August 12, 2022
Enlarge / The unnamed star of Stray poses in its strange, new world of mysteries and puzzles.

Annapurna Interactive / BlueTwelve Studio

The indie gaming genre of “silly animal exploration” has produced a bunch of fun and unique experiences. We’ve loved pantomiming as the following: hellraising goats, car-driving bears, and (if you’ll allow it into the genre) bendy, walking slices of bread.

But three years ago, Untitled Goose Game propelled the genre to its zenith. Its production values, accessibility, and uniquely dry sense of humor were a noticeable step up from the genre’s typical “glitching barnyard animal” gimmick, and the result was a breakout hit. At that point, I quietly wondered: Where else can video games featuring unexpected animal heroes go?

The answer, delivered by this week’s Stray, is quite compelling. This brief yet memorable adventure is a refined take on the concept, as if it were made by an arthouse film studio. It lands somewhere between the eerie, atmospheric exploration of the first Half-Life and the childlike whimsy of a classic Studio Ghibli film. And it stars a cat: not an unrealistic talking cat with bulging eyes and Acme-brand hammers, but a puzzle-solving, nap-taking, tiny-hole-exploring cat who scurries on four paws and pretty much always lands on its feet.

Crucially, the developers at brand-new studio BlueTwelve nail an important contrast. The developer’s realistic take on a domesticated virtual cat, as much in its aesthetic as its controls, somehow fits perfectly in a surreal underground world full of robots, neon lights, and mysteries. In fact, this contrast helps the game draw out humor one moment and kindness the next—which is one of many reasons I recommend playing Stray right meow.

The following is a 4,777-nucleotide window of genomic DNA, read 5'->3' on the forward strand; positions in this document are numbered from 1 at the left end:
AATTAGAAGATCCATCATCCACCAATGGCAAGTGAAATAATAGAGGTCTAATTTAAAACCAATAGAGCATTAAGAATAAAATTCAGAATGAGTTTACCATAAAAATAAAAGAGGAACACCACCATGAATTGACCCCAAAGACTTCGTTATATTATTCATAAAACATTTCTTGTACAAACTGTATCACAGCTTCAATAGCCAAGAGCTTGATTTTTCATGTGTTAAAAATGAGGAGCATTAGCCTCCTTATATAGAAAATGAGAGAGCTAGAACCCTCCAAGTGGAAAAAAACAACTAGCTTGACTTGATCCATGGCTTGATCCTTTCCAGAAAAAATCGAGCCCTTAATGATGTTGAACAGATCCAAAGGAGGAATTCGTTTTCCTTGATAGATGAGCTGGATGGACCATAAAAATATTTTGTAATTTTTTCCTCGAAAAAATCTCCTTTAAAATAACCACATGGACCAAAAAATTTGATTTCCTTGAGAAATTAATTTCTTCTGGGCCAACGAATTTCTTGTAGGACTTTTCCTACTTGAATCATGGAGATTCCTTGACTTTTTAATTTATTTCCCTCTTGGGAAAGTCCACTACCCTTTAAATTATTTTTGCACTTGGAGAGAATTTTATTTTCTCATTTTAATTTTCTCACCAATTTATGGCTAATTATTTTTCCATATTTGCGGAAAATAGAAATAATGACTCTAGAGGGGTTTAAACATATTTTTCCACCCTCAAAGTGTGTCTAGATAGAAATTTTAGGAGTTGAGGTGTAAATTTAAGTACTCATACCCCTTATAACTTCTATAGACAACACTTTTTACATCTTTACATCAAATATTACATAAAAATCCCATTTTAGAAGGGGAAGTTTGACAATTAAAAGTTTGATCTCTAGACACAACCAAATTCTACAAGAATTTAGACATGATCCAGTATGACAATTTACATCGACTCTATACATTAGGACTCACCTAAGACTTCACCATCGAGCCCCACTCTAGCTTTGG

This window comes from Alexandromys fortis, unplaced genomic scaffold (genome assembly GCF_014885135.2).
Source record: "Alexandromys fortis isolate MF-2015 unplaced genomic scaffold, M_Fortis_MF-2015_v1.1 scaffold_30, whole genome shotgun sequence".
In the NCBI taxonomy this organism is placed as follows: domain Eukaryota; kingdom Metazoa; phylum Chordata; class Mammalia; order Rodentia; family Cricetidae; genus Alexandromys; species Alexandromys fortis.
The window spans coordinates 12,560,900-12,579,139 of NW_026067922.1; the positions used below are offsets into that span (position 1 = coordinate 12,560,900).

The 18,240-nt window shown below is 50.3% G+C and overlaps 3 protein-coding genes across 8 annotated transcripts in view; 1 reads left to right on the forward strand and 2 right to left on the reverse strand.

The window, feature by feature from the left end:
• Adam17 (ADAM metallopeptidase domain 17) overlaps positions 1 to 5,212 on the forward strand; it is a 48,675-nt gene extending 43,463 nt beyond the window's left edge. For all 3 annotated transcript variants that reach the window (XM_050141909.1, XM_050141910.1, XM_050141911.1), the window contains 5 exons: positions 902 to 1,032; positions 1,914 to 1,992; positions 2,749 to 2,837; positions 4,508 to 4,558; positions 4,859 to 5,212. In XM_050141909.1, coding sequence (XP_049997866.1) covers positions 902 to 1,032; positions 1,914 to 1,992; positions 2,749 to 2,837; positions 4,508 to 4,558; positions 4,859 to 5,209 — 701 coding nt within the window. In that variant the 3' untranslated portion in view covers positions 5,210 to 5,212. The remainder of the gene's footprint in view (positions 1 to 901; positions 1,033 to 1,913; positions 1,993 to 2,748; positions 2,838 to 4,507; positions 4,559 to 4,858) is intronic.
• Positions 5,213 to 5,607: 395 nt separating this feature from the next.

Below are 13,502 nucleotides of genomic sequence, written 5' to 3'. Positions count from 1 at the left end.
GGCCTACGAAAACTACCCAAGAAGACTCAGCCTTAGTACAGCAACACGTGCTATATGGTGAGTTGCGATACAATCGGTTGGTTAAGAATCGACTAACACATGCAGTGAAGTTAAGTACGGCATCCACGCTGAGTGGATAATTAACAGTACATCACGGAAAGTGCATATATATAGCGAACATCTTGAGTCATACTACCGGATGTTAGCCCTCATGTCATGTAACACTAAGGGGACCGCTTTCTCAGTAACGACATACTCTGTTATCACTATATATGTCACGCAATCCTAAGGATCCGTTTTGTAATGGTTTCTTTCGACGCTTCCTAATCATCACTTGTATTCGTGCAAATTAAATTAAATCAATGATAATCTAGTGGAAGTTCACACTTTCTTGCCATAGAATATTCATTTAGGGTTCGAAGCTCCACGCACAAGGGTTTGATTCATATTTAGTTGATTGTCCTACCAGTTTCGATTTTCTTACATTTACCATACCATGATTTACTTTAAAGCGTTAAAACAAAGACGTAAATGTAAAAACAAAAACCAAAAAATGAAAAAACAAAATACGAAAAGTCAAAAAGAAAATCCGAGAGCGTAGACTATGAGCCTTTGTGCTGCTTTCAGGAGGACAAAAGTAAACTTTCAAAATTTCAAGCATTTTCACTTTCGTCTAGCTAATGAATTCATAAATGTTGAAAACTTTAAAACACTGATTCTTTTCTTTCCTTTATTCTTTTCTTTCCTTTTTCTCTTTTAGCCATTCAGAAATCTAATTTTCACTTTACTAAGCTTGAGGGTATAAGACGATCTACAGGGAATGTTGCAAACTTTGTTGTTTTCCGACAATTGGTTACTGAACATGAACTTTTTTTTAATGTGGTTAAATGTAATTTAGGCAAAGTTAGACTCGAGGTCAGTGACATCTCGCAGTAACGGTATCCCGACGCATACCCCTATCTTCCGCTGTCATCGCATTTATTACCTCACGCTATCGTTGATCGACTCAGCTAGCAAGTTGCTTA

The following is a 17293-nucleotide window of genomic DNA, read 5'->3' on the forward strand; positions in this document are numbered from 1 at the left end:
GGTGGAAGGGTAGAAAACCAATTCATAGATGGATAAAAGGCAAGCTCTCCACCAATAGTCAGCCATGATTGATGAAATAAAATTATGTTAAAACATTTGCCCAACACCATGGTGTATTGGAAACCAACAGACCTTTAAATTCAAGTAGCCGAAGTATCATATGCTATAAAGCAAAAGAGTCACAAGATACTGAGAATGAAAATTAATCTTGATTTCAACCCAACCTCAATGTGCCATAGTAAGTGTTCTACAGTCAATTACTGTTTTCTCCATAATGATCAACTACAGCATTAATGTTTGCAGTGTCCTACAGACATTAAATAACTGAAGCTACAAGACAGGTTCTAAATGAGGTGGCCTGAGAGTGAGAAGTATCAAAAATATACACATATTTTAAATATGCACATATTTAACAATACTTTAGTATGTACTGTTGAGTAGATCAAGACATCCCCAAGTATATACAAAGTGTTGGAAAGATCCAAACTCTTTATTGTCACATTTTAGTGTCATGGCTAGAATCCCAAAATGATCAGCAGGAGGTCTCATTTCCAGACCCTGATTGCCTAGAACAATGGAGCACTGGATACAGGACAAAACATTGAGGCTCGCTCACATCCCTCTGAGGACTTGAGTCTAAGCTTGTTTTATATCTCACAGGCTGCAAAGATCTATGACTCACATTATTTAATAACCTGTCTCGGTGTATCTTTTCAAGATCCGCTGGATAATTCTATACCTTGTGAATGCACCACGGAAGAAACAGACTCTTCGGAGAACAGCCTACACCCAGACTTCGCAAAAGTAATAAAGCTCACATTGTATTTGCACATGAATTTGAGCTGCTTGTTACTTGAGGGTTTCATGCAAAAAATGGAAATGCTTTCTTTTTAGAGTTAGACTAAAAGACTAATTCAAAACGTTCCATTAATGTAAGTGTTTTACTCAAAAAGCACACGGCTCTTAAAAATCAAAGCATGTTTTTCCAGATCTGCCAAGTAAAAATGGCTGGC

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Did you say meow?

I’ll admit, I’ve been tempted to unleash all of my favorite cat puns on this review, but that would betray the game’s earnestness. Stray aspires to be more than the kind of meme explosion you might expect from “video game starring a housecat,” though if it makes you feel any better, the names of the game’s achievements and trophies are utter groaners. (When your unnamed cat gets trapped at one point, an achievement lights up with the phrase “Al-Cat-Traz.”)

Stray‘s zero-dialogue introduction suggests that players are in for an isolated experience, one where you—and your dedicated “meow” button—traverse an empty world with little response. Luckily, the game changes up its scenery, and you eventually land (yes, on all fours) in a world with its own language and social norms.

Enlarge / “Does anybody know where the catnip store is?”

Annapurna Interactive / BlueTwelve Studio

Conveniently, one of its residents takes a liking to you, then figures out that it can open up communication between you and everyone else… if it slips a high-tech harness over your body. As a cat, you immediately hate this thing, and you visibly struggle, the way you’d expect from any cat being forced by an owner to, say, dress up like a character from Firefly. (“Who’s my little Meow-colm Reynolds? You are!”) But after some squirming, you make peace with the device since it opens up your ability to understand what’s going on. The harness doesn’t convert your noises into words, however. This thing only offers one-way communication. That’s one way to stick to a Gordon Freeman archetype.

Your appearance suggests to everyone that there may be an escape from this sunless, underground world—as you’re somehow able to evade certain nasty monsters found between the environment’s outposts. “Can you help us?” becomes a common refrain among the people you chat with. As a cat, you can get into places that the people you meet cannot, so you’re often asked to slink around and find lost items or occasionally examine the world around you to solve puzzles like deciphering a code for a safe.